Italia - July 1999

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Architectural Digest article

Arizona: An Estate Made for Light and Water in Sedona

In the heart of TriBeCa, two Italians armed with good taste and business sense have started a revolution: 140 Franklin Street. This address belongs to a Romanesque Revival building dating back to the last century. Its potential had remained untapped until the architect Aldo Andreoli and his partner, the industrialist and art collector Gilberto Sandretto, laid their eyes on it. Andreoli and Sandretto, enamored of the possibility of transforming this edifice into something truly magnificent, launched a renovation process which, when it is completed, will have cost a total of ten million dollars and fifteen months of intense work. Since the Bank of Sicily is financing the enterprise, the project can be considered entirely Italian.

On each of the building's six floors there will be three large loft apartments, ranging from 3,021 to 6,226 square feet in size; the only exception will be the fifth floor, where two apartments have been combined at the buyer's request.

The building has been completely renovated: from the cast iron and terra-cotta façade, restored to its original splendor, to the piping; from the brand-new electric system to the heating; from air-conditioning systems to soundproofing. Everything is characterized by the highest levels of quality; all the apartments have been equipped with kitchens of innovative design, fitted with every possible accessory, produced by the Italian company Varenna (a division of Poliform), functional partitioned closets by Poliform, and exquisite ceramic mosaic tiles by Bisazza.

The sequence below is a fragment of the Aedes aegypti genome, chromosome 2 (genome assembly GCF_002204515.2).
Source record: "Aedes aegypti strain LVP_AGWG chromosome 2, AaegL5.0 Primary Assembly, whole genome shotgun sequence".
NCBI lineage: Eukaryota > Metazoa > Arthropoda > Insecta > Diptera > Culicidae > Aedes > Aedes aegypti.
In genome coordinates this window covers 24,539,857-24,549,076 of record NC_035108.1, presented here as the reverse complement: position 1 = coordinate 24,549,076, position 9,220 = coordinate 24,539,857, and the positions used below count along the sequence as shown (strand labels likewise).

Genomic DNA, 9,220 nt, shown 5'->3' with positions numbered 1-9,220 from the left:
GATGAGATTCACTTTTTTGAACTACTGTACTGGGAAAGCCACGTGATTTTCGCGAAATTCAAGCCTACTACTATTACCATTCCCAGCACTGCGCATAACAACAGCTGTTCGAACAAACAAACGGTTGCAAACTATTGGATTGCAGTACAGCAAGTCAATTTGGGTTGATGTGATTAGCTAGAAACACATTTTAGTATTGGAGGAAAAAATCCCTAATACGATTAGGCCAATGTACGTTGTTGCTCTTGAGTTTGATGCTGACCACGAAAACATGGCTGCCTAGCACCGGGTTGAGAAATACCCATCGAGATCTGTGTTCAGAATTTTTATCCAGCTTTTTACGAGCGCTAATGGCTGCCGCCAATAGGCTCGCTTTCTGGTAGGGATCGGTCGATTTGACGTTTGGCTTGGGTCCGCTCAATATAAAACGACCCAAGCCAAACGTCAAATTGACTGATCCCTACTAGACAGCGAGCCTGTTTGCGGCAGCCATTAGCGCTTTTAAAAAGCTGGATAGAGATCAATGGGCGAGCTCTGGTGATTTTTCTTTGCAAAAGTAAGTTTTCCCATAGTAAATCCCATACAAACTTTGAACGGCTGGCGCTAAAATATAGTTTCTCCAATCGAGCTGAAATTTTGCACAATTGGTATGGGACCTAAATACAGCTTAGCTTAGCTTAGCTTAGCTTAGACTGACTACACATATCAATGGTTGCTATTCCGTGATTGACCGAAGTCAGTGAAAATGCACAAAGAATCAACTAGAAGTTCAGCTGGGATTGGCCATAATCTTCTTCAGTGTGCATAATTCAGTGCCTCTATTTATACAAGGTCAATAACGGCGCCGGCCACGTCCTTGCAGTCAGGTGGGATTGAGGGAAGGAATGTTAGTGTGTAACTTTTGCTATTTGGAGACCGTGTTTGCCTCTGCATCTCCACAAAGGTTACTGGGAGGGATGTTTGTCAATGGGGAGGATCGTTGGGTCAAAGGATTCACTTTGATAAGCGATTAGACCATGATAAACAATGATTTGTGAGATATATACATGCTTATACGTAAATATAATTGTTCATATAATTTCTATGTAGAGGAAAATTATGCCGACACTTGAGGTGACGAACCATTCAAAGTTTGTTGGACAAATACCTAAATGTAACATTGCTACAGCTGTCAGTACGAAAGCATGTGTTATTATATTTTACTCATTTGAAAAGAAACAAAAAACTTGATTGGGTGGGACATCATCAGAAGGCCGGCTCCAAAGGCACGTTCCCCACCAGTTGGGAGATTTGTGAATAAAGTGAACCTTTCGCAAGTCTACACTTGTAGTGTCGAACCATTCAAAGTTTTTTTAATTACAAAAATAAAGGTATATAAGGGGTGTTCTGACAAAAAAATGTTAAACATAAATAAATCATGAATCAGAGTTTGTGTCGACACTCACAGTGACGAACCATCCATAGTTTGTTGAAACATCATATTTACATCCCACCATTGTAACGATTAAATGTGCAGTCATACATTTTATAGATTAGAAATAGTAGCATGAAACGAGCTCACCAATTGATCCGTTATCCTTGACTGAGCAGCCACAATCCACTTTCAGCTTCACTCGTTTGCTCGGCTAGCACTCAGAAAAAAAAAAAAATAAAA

"A lot of people say we're crazy because we don't need to do all this," says Andreoli, "nevertheless we're convinced that the American market is ready to welcome this level of quality. As has already happened with fashion, Americans today, and particularly New Yorkers, are much more appreciative of interior design, and they love the idea of acquiring a product which is already finished, thus avoiding having to hire an interior designer to modify the space they've purchased."

It may be too soon to say whether this approach will become a trend, but many in the real estate sector are already copying Andreoli and Sandretto's projects. The apartments at 140 Franklin are being snapped up despite there decidedly above average prices, attracting in particular VIP's and other privileged individuals.

The Torinese architect has been visited in his office on Franklin Street by Iman, Robert DeNiro and Billy Crystal, only three of the celebrities who have come see the luxurious apartments which Andreoli has renovated, and if one remembers that these lofts will cost between $1.5 million and $4 million each, it's not hard to understand why. ⊕

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